Even those people who own a copy of Star Control II (and know where it is) have trouble with it. Getting the game to run on an even moderately up-to-date computer is a chore to say the least. My Pentium 450 is going on four years old, but the game has been around for more than a decade and it and WinXP just don't see eye-to-eye. When I finally managed to find the original, it took a bit of tinkering to get it to show, and even then there was no sound. And then came the copy protection.
Before you can play the game in DOS, you need to answer a few questions culled from the maps that came with the original packaging. So if you just stumble across the floppy disks at a garage sale, you will still need to locate the documentation. So much for user-friendly.
So you see, I am probably not the only one thwarted in his efforts to enjoy this classic.
But the great news is that years of frustration and patient mucking about with DOS are about to be rewarded. SC2 is back, it should run on most modern operating systems, and it is freeware.
The rights to the game – everything but the name – have been released, and a dedicated group of fans has taken upon itself the task of bringing Star Control II to the masses once again - this time under the title The Ur-Quan Masters. The PC source code was lost along the way, but working from the 3DO code allows the programmers to include all of that version's enhancements anyway.
The selling point of Ur-Quan Masters is not any one component, but its excellence on multiple fronts. The story is your standard good-versus-evil space-age conflict between alien alliances, but the outlandish names and the tongue-in-cheek narrative should keep most players engrossed. The gameplay shifts between mining expeditions on hundreds of planets, outfitting and upgrading your ship, diplomacy, and battle.
The evil Ur-Quan Hierarchy has demolished our solar system among many others in its path of conquest. As the game begins, your ship approaches Earth only to be met with an Ur-Quan drone ship, which instructs you to wait there while it alerts the fleet. Now, you can stay and wait to be destroyed or you can approach the space station orbiting Mother Earth and start piecing together the whole story and a plan to deal with the invaders.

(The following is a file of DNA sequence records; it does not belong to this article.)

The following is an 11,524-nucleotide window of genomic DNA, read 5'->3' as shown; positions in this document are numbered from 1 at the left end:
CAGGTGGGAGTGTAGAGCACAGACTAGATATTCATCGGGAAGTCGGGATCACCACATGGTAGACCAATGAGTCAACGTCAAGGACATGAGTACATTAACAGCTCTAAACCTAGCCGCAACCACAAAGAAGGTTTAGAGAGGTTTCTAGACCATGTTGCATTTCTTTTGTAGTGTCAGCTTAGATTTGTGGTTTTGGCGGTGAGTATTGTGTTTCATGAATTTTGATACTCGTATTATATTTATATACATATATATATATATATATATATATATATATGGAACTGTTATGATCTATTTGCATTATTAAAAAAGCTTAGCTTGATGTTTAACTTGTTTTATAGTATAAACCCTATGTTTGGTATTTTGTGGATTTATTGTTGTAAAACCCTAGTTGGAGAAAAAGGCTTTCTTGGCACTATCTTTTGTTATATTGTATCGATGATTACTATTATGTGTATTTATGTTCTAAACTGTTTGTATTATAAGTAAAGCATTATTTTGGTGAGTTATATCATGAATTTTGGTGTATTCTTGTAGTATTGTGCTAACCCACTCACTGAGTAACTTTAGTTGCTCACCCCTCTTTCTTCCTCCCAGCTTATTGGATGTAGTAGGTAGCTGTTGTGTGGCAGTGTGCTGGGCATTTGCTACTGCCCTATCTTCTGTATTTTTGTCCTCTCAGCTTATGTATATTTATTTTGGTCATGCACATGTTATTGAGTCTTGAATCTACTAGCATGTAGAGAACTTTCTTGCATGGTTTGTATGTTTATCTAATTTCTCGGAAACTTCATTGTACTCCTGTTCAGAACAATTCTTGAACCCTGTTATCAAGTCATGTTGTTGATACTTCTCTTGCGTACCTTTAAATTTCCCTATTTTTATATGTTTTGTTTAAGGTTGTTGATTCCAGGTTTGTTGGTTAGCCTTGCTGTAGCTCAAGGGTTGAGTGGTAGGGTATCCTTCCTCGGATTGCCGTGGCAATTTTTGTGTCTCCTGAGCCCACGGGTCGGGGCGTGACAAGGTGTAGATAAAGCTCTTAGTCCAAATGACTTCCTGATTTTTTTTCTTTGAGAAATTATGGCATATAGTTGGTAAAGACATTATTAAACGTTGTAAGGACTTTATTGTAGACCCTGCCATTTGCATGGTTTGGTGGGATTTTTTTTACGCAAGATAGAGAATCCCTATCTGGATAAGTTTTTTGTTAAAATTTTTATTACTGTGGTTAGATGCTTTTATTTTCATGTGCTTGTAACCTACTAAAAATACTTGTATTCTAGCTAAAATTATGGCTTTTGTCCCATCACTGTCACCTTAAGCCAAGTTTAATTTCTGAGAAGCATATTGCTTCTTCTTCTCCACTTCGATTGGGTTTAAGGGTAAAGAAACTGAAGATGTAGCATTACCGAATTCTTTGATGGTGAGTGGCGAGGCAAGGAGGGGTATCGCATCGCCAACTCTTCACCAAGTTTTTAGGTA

Once you have the backstory down, you can begin mining the neighboring planets and satellites to gather enough raw materials to modify your ship. You'll need all the enhancements you can afford, because space is swarming with hostile creatures who will engage you at every opportunity.
Of course, it's not wise to play space cowboy when you have bigger goals in mind, so you can choose to adopt a more peaceful attitude whenever it seems practical. Interacting with Ur-Quan Masters' myriad races is a game unto itself, as you choose from a list of scripted responses ranging from swaggering action-hero rhetoric to please-don't-hurt us timidity.
If your answers rub the other ship's captain the wrong way, the game shifts into Melee and you'll have to back it up on the field of battle. These scuffles are a joy, since each race has individually stylized spacecraft with some of the more outlandish weapons ever to appear in a mainstream title. For those times when you just want to fight, Ur-Quan Masters includes the one-on-one Super Melee mode, where you can choose a ship and go up against a friend or the computer.
When all the parts of the game are taken together, it is easy to see why many consider this the finest computer game ever made. The full release should be ready later this year. Those of you that have already brought the Hierarchy to its knees can download an Alpha here, but since it is missing some cinemas and slide shows, I suggest you only download it if you are familiar with the game. Otherwise, you won't be getting the full experience. Remember, the 1.0 release will be free, so wait a while longer. (Incidentally, the installation process takes about a half hour if you are on broadband, and a half-day or so if you are on 56K, so don't write any checks your modem can't cash.)